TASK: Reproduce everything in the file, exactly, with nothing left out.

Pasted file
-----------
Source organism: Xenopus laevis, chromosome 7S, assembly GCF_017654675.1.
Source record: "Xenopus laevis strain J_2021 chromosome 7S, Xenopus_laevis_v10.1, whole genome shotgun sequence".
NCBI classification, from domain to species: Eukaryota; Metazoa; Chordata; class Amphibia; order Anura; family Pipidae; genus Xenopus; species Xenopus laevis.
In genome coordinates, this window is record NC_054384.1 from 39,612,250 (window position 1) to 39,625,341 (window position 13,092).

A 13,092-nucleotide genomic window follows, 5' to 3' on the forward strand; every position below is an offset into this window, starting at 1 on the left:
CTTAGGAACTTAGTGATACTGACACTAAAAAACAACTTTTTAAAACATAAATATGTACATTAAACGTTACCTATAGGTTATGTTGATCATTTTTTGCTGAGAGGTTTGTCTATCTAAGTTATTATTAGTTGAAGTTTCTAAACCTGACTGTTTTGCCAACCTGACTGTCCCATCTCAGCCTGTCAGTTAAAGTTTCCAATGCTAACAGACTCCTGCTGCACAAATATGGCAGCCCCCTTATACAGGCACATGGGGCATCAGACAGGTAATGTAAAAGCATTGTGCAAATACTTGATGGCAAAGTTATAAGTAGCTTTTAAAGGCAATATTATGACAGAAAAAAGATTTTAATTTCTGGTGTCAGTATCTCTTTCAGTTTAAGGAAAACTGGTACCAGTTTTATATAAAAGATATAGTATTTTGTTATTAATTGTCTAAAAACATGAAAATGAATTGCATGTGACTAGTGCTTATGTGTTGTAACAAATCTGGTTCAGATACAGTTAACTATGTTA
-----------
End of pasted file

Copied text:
Source organism: Xenopus laevis, chromosome 7S, assembly GCF_017654675.1.
Source record: "Xenopus laevis strain J_2021 chromosome 7S, Xenopus_laevis_v10.1, whole genome shotgun sequence".
NCBI classification, from domain to species: Eukaryota; Metazoa; Chordata; class Amphibia; order Anura; family Pipidae; genus Xenopus; species Xenopus laevis.
In genome coordinates, this window is record NC_054384.1 from 39,612,250 (window position 1) to 39,625,341 (window position 13,092).

A 13,092-nucleotide genomic window follows, 5' to 3' on the forward strand; every position below is an offset into this window, starting at 1 on the left:
CTTAGGAACTTAGTGATACTGACACTAAAAAACAACTTTTTAAAACATAAATATGTACATTAAACGTTACCTATAGGTTATGTTGATCATTTTTTGCTGAGAGGTTTGTCTATCTAAGTTATTATTAGTTGAAGTTTCTAAACCTGACTGTTTTGCCAACCTGACTGTCCCATCTCAGCCTGTCAGTTAAAGTTTCCAATGCTAACAGACTCCTGCTGCACAAATATGGCAGCCCCCTTATACAGGCACATGGGGCATCAGACAGGTAATGTAAAAGCATTGTGCAAATACTTGATGGCAAAGTTATAAGTAGCTTTTAAAGGCAATATTATGACAGAAAAAAGATTTTAATTTCTGGTGTCAGTATCTCTTTCAGTTTAAGGAAAACTGGTACCAGTTTTATATAAAAGATATAGTATTTTGTTATTAATTGTCTAAAAACATGAAAATGAATTGCATGTGACTAGTGCTTATGTGTTGTAACAAATCTGGTTCAGATACAGTTAACTATGTTA